Last Sunday morning, during the Midwinter Meeting of the American Library Association, a group of librarians gathered in a room of the San Diego Convention Center to discuss the idea of developing a national digital reference service for the U.S. Susan McGlamery, the senior product manager of OCLC’s QuestionPoint reference service, did a great job of laying out the facets of this opportunity and of facilitating the lively discussion.
The conversation ranged widely, as initial conversations are wont to do, touching several times on the idea of a national reference service as the cornerstone for the public services component of a national digital public library. Content and services will comprise the public face of any national digital public library, and reference service is the quintessential library service. A host of things, including funding, governance, management, metadata, hardware, software, and networks, will support that public face, which will smile on the online communities of users.
Although McGlamery emphasized that a national reference service would not be an OCLC project, OCLC clearly is interested. Chip Nilges, OCLC’s VP for business development, entered the meeting after it had begun and left early, but stayed for most of the discussion.
Based on some survey research conducted for OCLC in November 2009 by Harris Interactive, most people who use non-library online Q&A services are searching for an answer to a question, but they do not necessarily ask a specific question that they articulate. They mine previous answers. This could be an important finding for a national library reference service, because in addition to a staffed desk we will need to develop or import a knowledge base.
The U.S. would not be the first to develop a national digital public library reference service. Enquire UK is a group of public libraries in England and Scotland who provide a real-time online reference service. They have partnered with Yahoo!Answers to help people find them. Seventy-seven percent of users have voted Enquire’s answers the best answers for their particular information need.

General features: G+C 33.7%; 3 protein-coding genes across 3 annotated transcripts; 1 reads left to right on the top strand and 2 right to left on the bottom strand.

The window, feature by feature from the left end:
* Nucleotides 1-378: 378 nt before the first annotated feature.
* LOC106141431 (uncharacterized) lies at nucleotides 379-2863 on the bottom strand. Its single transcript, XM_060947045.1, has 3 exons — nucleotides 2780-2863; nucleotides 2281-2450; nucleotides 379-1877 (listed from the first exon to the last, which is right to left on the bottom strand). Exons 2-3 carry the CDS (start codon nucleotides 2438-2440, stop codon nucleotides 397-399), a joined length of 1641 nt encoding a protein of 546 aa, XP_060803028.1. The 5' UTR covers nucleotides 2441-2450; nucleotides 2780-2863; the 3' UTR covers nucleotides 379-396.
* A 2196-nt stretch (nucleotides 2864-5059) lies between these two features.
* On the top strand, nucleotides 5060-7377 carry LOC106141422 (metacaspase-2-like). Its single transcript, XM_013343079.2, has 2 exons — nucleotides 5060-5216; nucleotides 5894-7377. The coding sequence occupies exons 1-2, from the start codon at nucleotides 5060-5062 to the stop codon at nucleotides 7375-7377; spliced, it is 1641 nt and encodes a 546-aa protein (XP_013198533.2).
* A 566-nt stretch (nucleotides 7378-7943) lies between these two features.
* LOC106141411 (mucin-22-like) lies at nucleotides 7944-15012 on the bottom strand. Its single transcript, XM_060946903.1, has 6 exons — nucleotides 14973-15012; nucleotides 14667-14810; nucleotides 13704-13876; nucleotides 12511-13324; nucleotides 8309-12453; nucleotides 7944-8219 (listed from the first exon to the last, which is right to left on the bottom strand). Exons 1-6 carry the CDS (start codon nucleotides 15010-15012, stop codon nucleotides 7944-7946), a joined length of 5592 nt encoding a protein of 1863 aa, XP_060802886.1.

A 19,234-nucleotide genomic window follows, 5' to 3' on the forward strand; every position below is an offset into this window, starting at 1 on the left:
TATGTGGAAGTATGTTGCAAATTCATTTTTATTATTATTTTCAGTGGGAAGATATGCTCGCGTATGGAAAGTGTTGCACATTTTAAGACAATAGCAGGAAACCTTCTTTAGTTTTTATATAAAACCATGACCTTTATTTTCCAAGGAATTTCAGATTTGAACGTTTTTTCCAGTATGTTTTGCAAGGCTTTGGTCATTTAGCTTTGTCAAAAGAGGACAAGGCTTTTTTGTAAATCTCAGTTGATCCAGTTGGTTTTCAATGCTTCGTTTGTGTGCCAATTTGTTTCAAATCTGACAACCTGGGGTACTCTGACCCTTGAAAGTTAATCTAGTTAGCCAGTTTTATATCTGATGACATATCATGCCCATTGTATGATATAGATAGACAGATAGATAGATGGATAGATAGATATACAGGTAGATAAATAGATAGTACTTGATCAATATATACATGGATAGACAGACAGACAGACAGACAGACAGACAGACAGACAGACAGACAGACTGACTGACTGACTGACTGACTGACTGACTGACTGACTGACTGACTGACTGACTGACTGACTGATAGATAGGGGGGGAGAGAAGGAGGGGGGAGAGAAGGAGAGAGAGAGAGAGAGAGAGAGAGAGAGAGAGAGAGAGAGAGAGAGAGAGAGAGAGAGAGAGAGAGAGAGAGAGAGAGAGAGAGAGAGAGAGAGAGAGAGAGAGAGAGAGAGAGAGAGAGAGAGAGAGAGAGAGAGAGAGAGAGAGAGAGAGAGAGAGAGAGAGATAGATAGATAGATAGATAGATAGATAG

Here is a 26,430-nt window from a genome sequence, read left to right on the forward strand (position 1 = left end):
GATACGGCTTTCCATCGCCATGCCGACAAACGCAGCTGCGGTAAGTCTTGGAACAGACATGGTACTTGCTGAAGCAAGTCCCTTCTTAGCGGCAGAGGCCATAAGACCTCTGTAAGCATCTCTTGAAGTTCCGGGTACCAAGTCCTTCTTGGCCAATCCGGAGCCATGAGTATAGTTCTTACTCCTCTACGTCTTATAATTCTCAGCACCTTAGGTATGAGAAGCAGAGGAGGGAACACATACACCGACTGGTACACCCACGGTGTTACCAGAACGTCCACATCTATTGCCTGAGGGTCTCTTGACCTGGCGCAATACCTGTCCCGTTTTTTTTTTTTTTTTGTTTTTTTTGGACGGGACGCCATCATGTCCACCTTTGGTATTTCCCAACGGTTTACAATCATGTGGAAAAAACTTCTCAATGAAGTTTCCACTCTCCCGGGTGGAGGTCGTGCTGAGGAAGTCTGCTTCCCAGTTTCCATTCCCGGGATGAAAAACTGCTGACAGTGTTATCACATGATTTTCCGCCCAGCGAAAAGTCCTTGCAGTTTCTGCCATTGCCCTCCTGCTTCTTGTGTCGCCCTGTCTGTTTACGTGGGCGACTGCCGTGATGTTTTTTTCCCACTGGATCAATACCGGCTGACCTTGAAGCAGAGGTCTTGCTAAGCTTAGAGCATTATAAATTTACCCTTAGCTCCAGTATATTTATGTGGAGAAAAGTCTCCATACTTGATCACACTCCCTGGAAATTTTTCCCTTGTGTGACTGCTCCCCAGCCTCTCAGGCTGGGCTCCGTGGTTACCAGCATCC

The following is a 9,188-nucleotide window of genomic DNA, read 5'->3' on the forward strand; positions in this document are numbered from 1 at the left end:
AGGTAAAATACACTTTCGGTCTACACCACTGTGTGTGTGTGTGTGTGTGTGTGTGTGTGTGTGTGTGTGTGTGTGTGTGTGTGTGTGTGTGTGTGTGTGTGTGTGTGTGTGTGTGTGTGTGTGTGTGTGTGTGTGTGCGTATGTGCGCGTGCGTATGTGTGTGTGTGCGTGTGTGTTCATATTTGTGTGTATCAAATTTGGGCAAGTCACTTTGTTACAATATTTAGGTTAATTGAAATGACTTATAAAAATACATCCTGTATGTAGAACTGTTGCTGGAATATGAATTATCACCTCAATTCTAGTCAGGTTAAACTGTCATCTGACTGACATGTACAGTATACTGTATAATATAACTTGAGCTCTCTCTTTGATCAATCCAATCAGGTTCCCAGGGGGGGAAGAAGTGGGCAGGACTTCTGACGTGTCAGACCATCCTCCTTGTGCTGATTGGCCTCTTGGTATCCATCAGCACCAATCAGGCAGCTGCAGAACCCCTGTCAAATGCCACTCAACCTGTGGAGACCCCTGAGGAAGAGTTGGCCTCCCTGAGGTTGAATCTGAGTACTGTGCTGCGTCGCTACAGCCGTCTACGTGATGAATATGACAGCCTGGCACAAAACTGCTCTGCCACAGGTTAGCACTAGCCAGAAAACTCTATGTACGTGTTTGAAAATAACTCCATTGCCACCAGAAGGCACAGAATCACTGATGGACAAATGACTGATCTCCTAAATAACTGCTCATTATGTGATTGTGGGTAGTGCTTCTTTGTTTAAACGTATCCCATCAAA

Not all national virtual reference services have survived. The AskNow service in Australia started back in 2002, but closed down last month, citing a steady decline in usage. Evidently, the fact that most users of the service were looking for homework help was disconcerting to the service providers, too.
Back in the U.S. there already are a number of statewide online reference services that could form a national confederation, as well as a few multi-state services, such as My Into Quest, which could be beefed up to serve as a true national digital public library reference service. My Info Quest, however, is strictly an SMS-based text reference service, and everyone agreed that a national virtual reference service would need to offer more than just one channel.
This is a huge topic and opportunity, which I plan to continue exploring here at LibraryCity in future posts and discussions. The group that met last Sunday plans to continue the conversation (Twitter hashtag is #nationalvr, and a Facebook page is planned), and welcomes others to join in the discussion.
- Benefits of a national reference service for all Americans
- Ebook and national digital public library panel at ALA Midwinter
- E-books catching on in K-12—plus the rejection of the Google Book settlement: Two good reasons for a well-stocked national digital library system
- National Digital Public Library conference: A little progress toward a two-system approach—to help both public and academic libraries?
- Warp and woof